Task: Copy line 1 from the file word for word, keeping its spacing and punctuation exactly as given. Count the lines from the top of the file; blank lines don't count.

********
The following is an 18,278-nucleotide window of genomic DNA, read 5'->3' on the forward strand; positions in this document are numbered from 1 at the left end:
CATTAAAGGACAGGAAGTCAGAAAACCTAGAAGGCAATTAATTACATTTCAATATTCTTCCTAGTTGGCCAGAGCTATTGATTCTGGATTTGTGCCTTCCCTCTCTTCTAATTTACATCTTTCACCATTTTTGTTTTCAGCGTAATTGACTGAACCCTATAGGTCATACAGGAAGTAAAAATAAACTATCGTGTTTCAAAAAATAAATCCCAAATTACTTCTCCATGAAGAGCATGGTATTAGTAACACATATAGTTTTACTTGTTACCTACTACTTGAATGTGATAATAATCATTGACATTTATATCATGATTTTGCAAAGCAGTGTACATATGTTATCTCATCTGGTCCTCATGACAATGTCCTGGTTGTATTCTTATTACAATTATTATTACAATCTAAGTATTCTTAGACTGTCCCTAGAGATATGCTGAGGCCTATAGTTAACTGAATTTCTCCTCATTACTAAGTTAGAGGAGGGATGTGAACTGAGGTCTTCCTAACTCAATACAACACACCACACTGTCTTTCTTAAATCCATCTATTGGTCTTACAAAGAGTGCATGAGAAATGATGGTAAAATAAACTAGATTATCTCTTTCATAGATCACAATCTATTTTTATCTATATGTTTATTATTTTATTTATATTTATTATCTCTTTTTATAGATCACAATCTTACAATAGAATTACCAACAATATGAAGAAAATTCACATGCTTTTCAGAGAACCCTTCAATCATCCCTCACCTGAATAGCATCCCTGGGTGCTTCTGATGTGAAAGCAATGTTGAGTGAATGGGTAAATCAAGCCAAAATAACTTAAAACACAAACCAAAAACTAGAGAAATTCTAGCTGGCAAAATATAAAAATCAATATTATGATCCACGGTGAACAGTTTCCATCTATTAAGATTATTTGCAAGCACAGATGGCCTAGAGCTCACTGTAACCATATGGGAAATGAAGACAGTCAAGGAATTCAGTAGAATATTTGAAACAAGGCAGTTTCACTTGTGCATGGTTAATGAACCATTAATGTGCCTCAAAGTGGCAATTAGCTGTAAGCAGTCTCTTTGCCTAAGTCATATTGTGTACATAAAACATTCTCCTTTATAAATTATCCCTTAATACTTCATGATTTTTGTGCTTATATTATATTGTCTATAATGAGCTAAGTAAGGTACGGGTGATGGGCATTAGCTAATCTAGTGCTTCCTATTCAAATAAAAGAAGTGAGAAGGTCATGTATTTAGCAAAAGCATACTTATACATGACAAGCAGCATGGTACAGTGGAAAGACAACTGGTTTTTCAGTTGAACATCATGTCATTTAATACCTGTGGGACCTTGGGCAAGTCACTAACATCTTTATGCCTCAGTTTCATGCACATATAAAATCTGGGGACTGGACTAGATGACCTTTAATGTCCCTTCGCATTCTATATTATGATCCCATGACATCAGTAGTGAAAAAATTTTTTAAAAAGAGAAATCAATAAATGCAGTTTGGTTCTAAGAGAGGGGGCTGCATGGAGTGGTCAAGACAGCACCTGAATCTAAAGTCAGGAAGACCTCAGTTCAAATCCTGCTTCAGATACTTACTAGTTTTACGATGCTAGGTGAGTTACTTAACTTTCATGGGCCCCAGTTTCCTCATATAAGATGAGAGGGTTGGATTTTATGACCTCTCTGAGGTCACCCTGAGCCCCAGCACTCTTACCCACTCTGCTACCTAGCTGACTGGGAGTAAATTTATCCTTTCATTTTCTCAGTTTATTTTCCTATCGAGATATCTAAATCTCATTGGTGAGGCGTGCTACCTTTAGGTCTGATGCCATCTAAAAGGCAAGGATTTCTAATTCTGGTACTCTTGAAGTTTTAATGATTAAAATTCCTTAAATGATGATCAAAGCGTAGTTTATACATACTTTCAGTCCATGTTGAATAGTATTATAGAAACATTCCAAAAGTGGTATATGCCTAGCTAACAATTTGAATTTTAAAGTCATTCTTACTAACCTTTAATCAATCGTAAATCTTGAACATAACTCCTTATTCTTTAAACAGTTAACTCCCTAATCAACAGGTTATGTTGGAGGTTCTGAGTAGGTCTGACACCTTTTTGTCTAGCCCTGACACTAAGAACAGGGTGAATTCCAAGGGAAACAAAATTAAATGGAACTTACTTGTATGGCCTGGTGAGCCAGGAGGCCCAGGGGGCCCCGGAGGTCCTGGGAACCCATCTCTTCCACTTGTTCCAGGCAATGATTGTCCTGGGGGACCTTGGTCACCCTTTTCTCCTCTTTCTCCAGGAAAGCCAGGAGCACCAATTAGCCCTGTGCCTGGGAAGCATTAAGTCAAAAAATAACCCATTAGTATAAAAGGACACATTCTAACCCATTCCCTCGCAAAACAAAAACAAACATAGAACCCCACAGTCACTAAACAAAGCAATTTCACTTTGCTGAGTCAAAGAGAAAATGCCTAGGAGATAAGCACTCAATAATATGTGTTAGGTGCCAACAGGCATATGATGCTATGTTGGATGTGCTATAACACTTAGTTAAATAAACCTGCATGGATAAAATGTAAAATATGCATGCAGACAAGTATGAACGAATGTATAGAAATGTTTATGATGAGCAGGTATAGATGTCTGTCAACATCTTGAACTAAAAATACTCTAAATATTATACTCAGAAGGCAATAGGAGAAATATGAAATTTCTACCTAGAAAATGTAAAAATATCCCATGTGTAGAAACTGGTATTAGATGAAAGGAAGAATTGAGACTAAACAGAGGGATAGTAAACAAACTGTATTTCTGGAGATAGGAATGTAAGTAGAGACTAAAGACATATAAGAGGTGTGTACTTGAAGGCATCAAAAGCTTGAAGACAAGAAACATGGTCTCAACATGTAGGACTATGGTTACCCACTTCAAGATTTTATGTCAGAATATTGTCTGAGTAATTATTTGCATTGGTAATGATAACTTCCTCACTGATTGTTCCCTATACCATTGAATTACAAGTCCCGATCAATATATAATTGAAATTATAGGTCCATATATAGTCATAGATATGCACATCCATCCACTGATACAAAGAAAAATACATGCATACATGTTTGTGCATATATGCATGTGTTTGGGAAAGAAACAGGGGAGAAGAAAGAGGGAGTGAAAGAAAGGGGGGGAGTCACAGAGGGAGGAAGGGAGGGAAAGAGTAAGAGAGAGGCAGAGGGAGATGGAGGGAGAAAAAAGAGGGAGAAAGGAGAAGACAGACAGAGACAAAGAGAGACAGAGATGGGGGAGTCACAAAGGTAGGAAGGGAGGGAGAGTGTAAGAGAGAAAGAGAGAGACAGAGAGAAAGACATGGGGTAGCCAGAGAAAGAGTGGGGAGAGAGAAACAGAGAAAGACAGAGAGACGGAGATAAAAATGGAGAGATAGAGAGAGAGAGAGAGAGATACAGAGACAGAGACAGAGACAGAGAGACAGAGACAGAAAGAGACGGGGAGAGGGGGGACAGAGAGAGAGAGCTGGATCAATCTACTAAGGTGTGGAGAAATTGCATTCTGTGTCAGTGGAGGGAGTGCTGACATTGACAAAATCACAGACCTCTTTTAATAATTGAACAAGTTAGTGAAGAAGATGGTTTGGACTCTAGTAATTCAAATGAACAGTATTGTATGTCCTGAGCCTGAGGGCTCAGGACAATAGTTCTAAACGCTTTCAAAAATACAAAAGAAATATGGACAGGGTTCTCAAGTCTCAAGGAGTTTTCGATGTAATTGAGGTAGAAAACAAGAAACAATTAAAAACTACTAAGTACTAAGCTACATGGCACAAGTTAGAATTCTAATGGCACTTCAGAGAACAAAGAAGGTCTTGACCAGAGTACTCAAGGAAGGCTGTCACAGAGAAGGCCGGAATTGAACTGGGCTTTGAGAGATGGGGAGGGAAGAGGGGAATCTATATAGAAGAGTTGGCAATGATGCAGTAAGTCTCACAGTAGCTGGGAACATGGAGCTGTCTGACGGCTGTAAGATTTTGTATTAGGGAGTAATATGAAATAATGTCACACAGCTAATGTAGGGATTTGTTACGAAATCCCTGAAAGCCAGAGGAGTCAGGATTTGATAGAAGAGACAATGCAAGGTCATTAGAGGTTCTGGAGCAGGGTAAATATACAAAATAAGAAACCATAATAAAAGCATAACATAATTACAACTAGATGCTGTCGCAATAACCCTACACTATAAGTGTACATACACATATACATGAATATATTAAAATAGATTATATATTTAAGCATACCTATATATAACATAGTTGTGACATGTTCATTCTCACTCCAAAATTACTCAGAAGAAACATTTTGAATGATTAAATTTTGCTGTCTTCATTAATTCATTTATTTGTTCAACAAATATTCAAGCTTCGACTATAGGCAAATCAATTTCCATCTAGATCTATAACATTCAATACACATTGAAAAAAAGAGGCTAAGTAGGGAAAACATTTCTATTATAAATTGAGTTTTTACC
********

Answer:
The following is an 18,278-nucleotide window of genomic DNA, read 5'->3' on the forward strand; positions in this document are numbered from 1 at the left end: